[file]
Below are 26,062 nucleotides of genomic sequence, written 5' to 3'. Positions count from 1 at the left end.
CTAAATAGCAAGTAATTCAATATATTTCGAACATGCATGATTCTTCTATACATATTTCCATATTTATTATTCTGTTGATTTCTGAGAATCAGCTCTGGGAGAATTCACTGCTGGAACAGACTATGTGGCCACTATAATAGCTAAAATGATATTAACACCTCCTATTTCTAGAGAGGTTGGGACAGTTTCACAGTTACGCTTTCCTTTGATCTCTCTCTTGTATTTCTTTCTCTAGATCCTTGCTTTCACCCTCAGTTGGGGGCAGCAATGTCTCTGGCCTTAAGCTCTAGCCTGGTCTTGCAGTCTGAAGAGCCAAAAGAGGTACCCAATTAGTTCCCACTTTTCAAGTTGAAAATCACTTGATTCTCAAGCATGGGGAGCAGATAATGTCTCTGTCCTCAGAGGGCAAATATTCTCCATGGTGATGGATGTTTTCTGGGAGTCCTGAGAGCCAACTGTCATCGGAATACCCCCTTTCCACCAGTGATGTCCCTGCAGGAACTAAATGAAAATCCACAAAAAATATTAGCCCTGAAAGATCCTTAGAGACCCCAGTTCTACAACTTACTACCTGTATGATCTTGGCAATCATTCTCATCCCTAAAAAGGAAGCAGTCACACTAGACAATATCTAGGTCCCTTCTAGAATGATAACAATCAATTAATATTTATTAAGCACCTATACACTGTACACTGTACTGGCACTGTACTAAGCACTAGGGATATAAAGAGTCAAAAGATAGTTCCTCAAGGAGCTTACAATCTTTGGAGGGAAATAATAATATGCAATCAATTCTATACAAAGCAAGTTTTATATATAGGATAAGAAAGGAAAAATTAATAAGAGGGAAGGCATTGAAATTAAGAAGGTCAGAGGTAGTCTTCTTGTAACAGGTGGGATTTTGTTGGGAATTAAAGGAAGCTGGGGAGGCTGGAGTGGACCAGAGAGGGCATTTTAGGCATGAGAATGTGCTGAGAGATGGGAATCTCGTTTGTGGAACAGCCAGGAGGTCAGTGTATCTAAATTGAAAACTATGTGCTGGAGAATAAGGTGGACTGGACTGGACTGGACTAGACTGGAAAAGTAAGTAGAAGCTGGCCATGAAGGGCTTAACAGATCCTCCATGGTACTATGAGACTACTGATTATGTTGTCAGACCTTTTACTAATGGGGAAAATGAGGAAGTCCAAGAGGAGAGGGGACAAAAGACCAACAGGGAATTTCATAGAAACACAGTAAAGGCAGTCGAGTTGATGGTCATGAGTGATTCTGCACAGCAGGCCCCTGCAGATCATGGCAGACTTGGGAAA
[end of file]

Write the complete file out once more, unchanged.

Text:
Below are 26,062 nucleotides of genomic sequence, written 5' to 3'. Positions count from 1 at the left end.
CTAAATAGCAAGTAATTCAATATATTTCGAACATGCATGATTCTTCTATACATATTTCCATATTTATTATTCTGTTGATTTCTGAGAATCAGCTCTGGGAGAATTCACTGCTGGAACAGACTATGTGGCCACTATAATAGCTAAAATGATATTAACACCTCCTATTTCTAGAGAGGTTGGGACAGTTTCACAGTTACGCTTTCCTTTGATCTCTCTCTTGTATTTCTTTCTCTAGATCCTTGCTTTCACCCTCAGTTGGGGGCAGCAATGTCTCTGGCCTTAAGCTCTAGCCTGGTCTTGCAGTCTGAAGAGCCAAAAGAGGTACCCAATTAGTTCCCACTTTTCAAGTTGAAAATCACTTGATTCTCAAGCATGGGGAGCAGATAATGTCTCTGTCCTCAGAGGGCAAATATTCTCCATGGTGATGGATGTTTTCTGGGAGTCCTGAGAGCCAACTGTCATCGGAATACCCCCTTTCCACCAGTGATGTCCCTGCAGGAACTAAATGAAAATCCACAAAAAATATTAGCCCTGAAAGATCCTTAGAGACCCCAGTTCTACAACTTACTACCTGTATGATCTTGGCAATCATTCTCATCCCTAAAAAGGAAGCAGTCACACTAGACAATATCTAGGTCCCTTCTAGAATGATAACAATCAATTAATATTTATTAAGCACCTATACACTGTACACTGTACTGGCACTGTACTAAGCACTAGGGATATAAAGAGTCAAAAGATAGTTCCTCAAGGAGCTTACAATCTTTGGAGGGAAATAATAATATGCAATCAATTCTATACAAAGCAAGTTTTATATATAGGATAAGAAAGGAAAAATTAATAAGAGGGAAGGCATTGAAATTAAGAAGGTCAGAGGTAGTCTTCTTGTAACAGGTGGGATTTTGTTGGGAATTAAAGGAAGCTGGGGAGGCTGGAGTGGACCAGAGAGGGCATTTTAGGCATGAGAATGTGCTGAGAGATGGGAATCTCGTTTGTGGAACAGCCAGGAGGTCAGTGTATCTAAATTGAAAACTATGTGCTGGAGAATAAGGTGGACTGGACTGGACTGGACTAGACTGGAAAAGTAAGTAGAAGCTGGCCATGAAGGGCTTAACAGATCCTCCATGGTACTATGAGACTACTGATTATGTTGTCAGACCTTTTACTAATGGGGAAAATGAGGAAGTCCAAGAGGAGAGGGGACAAAAGACCAACAGGGAATTTCATAGAAACACAGTAAAGGCAGTCGAGTTGATGGTCATGAGTGATTCTGCACAGCAGGCCCCTGCAGATCATGGCAGACTTGGGAAA